There were plenty of swells at the uptown Guggenheim Museum for Bob Rauschenberg's boffo opening: Robert Pincus-Witten happily gorged himself, like a squirrel, on nuts and chocolate. A refurbished Betsy Baker gave us a dirty look.
Lisa Phillips seemed to be pasted into her blue silk suit. Julian Schnabel, in see-through white pajamas, sans underwear, has put most of his weight back on. In contrast, Brooke Alexander is as thin as Ichabod Crane, though not headless. Only one question: Where was Bob? Well, like any honest artist, he was with his new work, at the underpopulated downtown Goog opening, dressed in black like Johnny Cash, leaning over the railing of the hilarious bubbling mud bath he had created with Bell Labs' Billy Klüver.
Nearby, in the shadows like Brutus and Cassius: Thomas Krens and show curator Walter Hopps, agonizing that they "had" to stay near their star, not bolt uptown to schmooze.
It can't be said enough that reproduction does an extreme disservice to Rauschenberg (as does the New York Times by reprinting the overused Persimmon on the front page of its "diss"appearing new Fine Arts section last Friday).
In person Canyon, with its yellow - desert - under - vulture motif, is starkly mesmerizing -- you can't keep your eyes off it.
His goat is heartbreakingly pathetic, his chicken weirdly majestic, his Jasper now one more farm animal cowering in Rauschy's shadow. The chickenshit Goog put up only one penis light box, of course (they looked great at Sonnabend last year) and missed a big opportunity that aging hipster Hopps should have exploited -- this is one show that begged to be organized "formally" not chronologically.
But museum types are too busy imitating the Clinton White House, in a big money grovel, to attempt innovation anymore.
"Another opening, another show"
-- Bugs Bunny
Marlborough's 19th Street sculpture space opened with more cheese than Wisconsin -- the usual droves of Eurotrash on their cell phones, plus Red Grooms, Mark Kostabi, John Alexander, Alex Katz and Fernando Botero, who refused to be photographed with Sir Anthony Caro, who looks like the sea-salt tar on the Simpsons.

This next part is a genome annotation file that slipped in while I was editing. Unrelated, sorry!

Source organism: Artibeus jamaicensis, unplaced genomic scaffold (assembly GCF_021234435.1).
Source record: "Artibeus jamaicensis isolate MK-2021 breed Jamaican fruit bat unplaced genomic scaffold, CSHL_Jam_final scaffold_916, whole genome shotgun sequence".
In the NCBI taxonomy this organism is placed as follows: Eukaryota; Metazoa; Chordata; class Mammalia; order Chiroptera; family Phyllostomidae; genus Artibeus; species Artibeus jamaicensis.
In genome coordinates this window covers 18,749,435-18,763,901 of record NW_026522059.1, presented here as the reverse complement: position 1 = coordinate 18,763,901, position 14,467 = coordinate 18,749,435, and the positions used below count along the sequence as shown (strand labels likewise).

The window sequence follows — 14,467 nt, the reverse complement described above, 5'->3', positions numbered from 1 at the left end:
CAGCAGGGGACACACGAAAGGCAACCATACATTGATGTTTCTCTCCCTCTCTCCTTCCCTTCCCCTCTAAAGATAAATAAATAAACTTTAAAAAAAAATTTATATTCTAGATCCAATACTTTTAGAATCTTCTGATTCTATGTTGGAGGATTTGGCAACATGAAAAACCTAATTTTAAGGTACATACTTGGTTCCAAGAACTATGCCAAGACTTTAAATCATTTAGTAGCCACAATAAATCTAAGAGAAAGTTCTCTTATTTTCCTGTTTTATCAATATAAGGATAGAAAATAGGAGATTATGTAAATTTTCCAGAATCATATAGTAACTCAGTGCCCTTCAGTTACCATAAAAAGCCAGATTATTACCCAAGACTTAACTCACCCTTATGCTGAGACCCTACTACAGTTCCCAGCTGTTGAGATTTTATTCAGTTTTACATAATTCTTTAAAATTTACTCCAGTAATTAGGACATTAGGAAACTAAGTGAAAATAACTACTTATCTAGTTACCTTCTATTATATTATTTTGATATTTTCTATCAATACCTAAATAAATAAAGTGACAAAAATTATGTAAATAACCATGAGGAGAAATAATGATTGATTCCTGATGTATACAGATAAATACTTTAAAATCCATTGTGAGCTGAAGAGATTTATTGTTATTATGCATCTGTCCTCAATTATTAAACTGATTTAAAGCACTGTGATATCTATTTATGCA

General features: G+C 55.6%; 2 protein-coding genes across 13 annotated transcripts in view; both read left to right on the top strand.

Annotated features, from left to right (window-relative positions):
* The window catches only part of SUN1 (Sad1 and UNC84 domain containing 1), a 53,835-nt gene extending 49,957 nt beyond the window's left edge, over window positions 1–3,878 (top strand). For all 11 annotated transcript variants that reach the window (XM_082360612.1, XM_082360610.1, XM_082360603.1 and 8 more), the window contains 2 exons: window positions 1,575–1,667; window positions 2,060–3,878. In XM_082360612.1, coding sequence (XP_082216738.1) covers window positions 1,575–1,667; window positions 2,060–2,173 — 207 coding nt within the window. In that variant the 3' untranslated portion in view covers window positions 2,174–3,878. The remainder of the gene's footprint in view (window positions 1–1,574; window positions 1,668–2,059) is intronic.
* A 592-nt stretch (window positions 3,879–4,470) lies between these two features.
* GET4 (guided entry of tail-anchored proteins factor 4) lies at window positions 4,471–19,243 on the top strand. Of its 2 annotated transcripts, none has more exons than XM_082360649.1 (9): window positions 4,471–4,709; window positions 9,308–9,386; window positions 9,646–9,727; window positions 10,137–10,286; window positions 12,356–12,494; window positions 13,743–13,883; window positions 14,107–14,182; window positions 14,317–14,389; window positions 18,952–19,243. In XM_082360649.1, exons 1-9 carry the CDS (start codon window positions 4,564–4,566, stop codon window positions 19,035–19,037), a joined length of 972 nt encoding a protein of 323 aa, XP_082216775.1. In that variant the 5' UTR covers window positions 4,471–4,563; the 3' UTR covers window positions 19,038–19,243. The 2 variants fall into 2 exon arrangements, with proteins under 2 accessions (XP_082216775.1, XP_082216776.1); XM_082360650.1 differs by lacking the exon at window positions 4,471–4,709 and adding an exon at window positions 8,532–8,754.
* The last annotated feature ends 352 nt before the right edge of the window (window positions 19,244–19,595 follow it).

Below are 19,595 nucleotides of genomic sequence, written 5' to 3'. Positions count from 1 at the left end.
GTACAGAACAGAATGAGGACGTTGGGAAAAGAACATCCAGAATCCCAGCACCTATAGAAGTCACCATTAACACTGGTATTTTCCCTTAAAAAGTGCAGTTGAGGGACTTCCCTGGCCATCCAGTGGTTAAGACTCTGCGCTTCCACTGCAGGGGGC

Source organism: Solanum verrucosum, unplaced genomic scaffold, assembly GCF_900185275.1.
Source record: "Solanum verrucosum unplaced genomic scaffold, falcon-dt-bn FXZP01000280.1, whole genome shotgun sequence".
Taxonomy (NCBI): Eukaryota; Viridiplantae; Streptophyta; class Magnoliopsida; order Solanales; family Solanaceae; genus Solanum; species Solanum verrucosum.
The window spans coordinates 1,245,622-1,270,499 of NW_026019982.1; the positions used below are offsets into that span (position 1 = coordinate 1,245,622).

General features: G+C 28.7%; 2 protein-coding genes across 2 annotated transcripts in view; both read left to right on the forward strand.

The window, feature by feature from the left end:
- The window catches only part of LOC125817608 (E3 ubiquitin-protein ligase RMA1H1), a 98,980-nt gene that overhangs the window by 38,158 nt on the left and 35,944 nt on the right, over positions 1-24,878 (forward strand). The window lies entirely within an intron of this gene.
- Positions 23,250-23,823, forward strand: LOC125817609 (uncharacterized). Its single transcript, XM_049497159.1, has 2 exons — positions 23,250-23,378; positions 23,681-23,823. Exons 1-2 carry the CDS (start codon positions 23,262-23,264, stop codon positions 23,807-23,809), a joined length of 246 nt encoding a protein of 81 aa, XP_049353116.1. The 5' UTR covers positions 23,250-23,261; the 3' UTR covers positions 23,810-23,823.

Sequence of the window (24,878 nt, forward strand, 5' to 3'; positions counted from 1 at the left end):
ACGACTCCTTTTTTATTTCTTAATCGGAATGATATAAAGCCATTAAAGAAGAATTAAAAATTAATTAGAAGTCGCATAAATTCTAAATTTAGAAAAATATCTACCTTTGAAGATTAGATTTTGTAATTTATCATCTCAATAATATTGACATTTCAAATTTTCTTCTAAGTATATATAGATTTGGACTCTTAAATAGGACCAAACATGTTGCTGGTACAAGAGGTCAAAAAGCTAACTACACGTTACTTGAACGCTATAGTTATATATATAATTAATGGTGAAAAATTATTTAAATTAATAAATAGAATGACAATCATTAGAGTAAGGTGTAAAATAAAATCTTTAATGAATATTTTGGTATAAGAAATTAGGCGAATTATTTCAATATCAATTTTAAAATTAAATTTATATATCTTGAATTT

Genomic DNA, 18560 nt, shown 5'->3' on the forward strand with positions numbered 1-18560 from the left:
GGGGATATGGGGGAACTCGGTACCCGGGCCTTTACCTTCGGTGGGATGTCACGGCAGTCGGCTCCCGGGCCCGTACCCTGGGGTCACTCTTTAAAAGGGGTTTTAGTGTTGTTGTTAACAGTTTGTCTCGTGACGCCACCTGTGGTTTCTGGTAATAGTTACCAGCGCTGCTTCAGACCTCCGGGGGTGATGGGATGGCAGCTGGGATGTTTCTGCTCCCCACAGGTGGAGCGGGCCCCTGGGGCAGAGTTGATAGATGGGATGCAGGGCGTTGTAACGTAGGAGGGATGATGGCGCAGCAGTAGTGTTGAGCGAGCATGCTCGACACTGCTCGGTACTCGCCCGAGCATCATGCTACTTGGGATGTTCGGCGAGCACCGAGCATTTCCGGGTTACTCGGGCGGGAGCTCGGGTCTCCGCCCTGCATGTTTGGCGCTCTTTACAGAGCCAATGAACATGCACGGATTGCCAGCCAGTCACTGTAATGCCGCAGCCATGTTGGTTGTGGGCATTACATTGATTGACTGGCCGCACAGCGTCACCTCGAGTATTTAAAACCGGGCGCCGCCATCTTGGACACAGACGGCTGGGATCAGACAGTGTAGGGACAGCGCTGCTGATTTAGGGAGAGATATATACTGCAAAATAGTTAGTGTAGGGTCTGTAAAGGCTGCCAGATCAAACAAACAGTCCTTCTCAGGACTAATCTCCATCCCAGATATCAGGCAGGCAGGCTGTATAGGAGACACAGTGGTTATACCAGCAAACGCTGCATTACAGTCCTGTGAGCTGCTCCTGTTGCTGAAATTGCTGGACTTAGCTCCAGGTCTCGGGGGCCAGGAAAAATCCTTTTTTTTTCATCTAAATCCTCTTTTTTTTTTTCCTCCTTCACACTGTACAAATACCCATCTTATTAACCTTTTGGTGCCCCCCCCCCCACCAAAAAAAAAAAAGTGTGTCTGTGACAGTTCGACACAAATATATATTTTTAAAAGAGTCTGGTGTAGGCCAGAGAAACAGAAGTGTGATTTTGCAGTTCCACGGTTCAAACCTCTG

The Caro piece, made of railroad ties, is the single worst example of sculpture we have ever seen, with the exception of the black Bourgeois breasts (Louise) across the room.
"The King and Queen had hired an artist to paint the backs of the Constable, Reynolds and Gainsborough canvases with the cartoon faces of Mickey Mouse and Donald Duck to liven up the atmosphere for their children."
-- How the young Elizabeth II was
entertained, according to Kitty
Kelly's The Royals
Short stuff: half a dozen people have already stolen plastic penises from the Dinos and Jake Chapman show at Gagosian. Deborah Solomon calls them "the chapsticks," by the way.
Ex-porn painter Christian Eckhardt is such a stereo fanatic that he spent $2,000 on a machine that cleans up the electric current in his system.
Wanna know how itinerant curator Kenny "The Push" Schachter eats? He sold a Jean-Michel Basquiat for $278,000!
Patrick Callery liked our reportage about him so much that he slipped us his phone number for further scoops.
"Most artists were abused by their mothers"
-- Joseph Cornell scholar Deborah Solomon
We won't bore you with how great our panel at Matthew Marks was. If you're interested, access the audio broadcast on "citysearch.com."
Suffice it to say that the event far surpassed the bullshit panels Artforum no longer does at the Drawing Center, because it won't spare the money.
CHARLIE FINCH is the New York editor of Coagula Art Journal and has coauthored the forthcoming Most Art Sucks from Smart Art Press.